sufficient funds pay for his own medical care is neither deliberate indifference nor
Garcia v. Lappin, No. 06-C-94-C, 2006 WL 897857, at *3 (W.D. Wis. Apr. 4, 2006).
King submitted documentation that there had been issues with the dental equipment on the dentist’s last visit to the
facility. ECF 40-3 at 30.
Nor does the record reflect that Plaintiff was actually denied Ibuprofen for his dental pain.
Plaintiff was booked into the MCDC on May 23, 2016. ECF No. 40-1 at 3; 40-2. Plaintiff
submitted his first kiosk request concerning his dental pain on July 4, 2016, complaining of an
abscessed tooth. ECF No. 40-3 at 7. Plaintiff was seen that same day and was prescribed an
antibiotic, a 14-day course of Ibuprofen, and Anbesol (an oral anesthetic pain reliever). ECF No.
40-4 at 13. On July 21, 2016, Plaintiff submitted a kiosk request stating his tooth was still infected
and causing pain. ECF No. 40-3 at 9. Plaintiff was started on an antibiotic and a 10-day course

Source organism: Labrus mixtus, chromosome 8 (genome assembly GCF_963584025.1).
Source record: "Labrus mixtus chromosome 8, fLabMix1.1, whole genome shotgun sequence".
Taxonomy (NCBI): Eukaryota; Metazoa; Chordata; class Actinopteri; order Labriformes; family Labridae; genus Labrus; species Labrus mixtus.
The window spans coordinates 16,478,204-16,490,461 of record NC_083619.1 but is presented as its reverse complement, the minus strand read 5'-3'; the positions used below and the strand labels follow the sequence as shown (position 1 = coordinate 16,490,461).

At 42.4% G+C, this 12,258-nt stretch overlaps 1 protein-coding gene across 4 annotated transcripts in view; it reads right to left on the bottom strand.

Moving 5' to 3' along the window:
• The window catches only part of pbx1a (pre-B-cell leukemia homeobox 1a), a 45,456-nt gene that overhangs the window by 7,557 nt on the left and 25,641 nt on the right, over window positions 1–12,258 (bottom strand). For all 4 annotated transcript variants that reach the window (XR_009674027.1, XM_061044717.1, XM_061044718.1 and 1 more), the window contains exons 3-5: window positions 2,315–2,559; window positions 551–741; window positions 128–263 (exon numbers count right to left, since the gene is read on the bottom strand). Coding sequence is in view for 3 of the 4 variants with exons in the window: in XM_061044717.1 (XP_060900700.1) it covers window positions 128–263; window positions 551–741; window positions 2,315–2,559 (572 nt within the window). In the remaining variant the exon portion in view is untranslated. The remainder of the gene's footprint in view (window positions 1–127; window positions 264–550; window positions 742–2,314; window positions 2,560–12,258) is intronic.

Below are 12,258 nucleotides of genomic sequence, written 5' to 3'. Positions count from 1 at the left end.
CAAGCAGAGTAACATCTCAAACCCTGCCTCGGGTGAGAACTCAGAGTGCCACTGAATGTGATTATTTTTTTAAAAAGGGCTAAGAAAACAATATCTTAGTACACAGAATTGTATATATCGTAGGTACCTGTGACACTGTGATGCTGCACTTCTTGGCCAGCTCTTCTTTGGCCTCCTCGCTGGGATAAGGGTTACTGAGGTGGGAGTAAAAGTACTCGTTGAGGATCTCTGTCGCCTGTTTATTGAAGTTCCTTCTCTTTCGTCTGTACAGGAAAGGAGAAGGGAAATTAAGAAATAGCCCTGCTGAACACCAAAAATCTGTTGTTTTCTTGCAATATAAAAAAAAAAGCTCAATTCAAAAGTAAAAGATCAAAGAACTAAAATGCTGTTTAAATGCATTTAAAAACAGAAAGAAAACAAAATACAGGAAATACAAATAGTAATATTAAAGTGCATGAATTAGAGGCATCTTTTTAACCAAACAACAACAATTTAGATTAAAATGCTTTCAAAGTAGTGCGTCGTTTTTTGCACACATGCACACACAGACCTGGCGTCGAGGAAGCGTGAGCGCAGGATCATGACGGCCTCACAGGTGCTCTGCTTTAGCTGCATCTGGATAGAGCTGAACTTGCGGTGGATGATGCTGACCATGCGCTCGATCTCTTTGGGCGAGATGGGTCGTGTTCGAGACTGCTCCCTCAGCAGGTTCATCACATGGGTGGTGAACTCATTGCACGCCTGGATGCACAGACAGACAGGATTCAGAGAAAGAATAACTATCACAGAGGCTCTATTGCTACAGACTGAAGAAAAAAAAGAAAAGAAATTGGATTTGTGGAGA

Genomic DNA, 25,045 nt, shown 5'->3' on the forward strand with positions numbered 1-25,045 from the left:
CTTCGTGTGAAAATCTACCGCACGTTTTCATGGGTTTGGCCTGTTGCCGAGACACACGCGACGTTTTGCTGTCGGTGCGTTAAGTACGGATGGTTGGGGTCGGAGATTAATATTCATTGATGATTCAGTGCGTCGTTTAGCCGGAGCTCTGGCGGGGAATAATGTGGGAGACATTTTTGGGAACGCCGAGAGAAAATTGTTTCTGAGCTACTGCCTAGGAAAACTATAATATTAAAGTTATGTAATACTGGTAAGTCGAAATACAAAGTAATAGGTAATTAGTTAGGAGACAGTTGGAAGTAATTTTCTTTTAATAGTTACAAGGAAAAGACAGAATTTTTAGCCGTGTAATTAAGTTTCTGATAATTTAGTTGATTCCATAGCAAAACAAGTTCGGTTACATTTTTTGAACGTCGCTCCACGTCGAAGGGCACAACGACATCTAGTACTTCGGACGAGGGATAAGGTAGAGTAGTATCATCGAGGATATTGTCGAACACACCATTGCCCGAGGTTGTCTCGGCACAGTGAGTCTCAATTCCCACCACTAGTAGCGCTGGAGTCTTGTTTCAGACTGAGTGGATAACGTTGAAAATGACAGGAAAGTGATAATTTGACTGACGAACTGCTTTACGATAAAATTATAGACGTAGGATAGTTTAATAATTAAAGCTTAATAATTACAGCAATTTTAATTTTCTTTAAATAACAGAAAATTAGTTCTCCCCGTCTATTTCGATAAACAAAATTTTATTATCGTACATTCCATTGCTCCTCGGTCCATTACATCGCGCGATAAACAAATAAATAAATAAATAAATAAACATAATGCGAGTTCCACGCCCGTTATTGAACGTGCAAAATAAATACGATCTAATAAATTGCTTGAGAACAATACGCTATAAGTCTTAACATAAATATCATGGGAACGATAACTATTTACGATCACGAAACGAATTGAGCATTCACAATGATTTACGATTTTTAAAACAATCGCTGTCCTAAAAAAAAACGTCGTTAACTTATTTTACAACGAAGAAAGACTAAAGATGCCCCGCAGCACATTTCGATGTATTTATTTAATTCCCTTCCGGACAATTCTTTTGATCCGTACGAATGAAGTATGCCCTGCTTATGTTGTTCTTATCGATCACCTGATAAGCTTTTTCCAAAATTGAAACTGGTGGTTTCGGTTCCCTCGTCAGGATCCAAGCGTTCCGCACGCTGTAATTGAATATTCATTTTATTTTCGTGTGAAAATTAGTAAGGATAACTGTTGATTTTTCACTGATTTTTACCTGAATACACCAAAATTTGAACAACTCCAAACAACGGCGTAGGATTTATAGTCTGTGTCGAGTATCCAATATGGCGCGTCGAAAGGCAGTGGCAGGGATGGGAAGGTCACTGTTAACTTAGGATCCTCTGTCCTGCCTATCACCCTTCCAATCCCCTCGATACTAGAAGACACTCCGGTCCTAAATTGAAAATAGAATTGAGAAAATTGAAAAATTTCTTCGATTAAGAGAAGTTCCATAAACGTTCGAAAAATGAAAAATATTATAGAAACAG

of Ibuprofen the next day. ECF No. 40-4 at 19. On August 4, 2016, Plaintiff submitted a kiosk
request at 7:04 p.m., stating his “bad tooth was still giving him lots of pain.” ECF No. 40-3 at 14.
Plaintiff was advised that he could purchase Ibuprofen in the commissary, and that he was on the
list to see the dentist. Id. Plaintiff was then given a 21-day course of Ibuprofen starting the next
day on August 5, 2016. ECF No. 40-4 at 19.
Contrary to Plaintiff’s allegations, the summary judgment evidence presented demonstrates
that his medical needs were not ignored. Rather, Plaintiff’s medical needs were addressed in a
timely fashion. Accordingly, King is entitled to summary judgment as a matter of law on this
B. Retaliation for Filing Grievances
Defendants next move for summary judgment as to the retaliation claims asserted against
King and Griffie.
“[A] claim that a plaintiff was penalized for the exercise of a specific
constitutional right . . . is properly considered under the First Amendment.” Pate v. Peel, 256 F.
Supp. 2d 1326, 1336 (N.D. Fla. 2003) (citing Thaddeus–X v. Blatter, 175 F.3d 378, 387 (6th Cir.
1999)). “To prevail on a § 1983 claim for retaliation in violation of the First Amendment, [a
Plaintiff] must demonstrate (1) that he engaged in a protected activity; (2) that the government
official took adverse action against him that would chill a person of ordinary firmness from
continuing in the activity; and (3) that the adverse action was motivated at least in part by the